BEIJING (Reuters)—China will expand medical insurance to cover all critical illnesses for all urban and rural residents by the end of the year, the cabinet said on Sunday, the latest step in a plan to fix a healthcare system that has sparked public discontent.
The State Council said 50% of the medical costs will be covered by insurance in a bid to “more effectively reduce the burden of medical expenses,” in a statement posted on the government’s website.
President Xi Jinping’s government has touted access to affordable health care as a key platform of his administration, underscoring the importance of meeting the needs of the nearly 1.4 billion people, many of whom have often complained of large out-of-pocket expenses due to low levels of insurance coverage.
Many people say the cost of serious illnesses, such as cancer and diabetes, can bankrupt households under the current system.
The aim of expanding health insurance was to “effectively alleviate poverty caused by illness” and to build a strong universal healthcare system, the State Council said.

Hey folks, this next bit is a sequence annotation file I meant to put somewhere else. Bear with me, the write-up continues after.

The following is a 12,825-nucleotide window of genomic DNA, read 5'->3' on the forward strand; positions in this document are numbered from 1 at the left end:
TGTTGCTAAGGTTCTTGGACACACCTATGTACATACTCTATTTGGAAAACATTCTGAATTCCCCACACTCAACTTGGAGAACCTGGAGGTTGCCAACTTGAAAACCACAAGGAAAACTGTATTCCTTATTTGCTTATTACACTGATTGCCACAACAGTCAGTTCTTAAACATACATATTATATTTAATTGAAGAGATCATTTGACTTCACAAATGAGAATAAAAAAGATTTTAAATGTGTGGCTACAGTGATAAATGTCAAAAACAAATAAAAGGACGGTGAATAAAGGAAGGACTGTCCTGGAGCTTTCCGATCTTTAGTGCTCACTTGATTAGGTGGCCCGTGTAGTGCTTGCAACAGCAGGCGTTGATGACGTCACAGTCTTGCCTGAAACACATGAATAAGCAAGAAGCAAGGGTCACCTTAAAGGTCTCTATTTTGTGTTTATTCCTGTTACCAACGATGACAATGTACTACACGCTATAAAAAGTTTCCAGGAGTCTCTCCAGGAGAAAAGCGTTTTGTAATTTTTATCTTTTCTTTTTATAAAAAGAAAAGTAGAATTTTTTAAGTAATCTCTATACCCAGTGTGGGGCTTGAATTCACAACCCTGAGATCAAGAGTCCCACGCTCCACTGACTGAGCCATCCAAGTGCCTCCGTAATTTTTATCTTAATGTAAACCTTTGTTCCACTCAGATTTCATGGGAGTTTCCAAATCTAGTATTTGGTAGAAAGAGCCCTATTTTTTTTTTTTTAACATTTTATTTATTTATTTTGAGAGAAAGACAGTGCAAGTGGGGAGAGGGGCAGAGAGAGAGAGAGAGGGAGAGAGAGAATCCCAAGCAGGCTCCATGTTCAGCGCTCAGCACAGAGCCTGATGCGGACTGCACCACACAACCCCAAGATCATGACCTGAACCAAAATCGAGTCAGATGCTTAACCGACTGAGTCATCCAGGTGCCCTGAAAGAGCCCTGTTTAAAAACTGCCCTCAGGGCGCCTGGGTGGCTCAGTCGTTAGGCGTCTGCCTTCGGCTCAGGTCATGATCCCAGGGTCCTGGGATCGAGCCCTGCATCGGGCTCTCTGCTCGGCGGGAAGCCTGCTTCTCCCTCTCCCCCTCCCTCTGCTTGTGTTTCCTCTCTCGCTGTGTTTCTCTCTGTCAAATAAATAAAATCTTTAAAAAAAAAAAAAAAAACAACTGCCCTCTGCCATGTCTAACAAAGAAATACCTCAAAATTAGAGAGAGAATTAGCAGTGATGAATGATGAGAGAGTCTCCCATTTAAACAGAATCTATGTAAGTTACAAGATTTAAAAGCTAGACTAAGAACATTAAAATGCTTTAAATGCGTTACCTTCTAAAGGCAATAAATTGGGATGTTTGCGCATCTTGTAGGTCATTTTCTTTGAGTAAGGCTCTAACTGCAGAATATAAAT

Since 2009, China has spent 3 trillion yuan ($480 billion) on healthcare reform, but the system still struggles with a scarcity of doctors, attacks by patients on medical staff and a fragmented drug distribution and retail market.
Economists say it is crucial for China to improve the quality of its healthcare if it wishes to remake its economy and boost domestic consumption. They say a stronger safety net will encourage Chinese to spend more and save less.
China’s healthcare spending is set to hit $1 trillion by 2020, up from $357 billion in 2011, according to McKinsey & Co, attracting a rapid inflow of money from private insurers, hospital operators and other investors.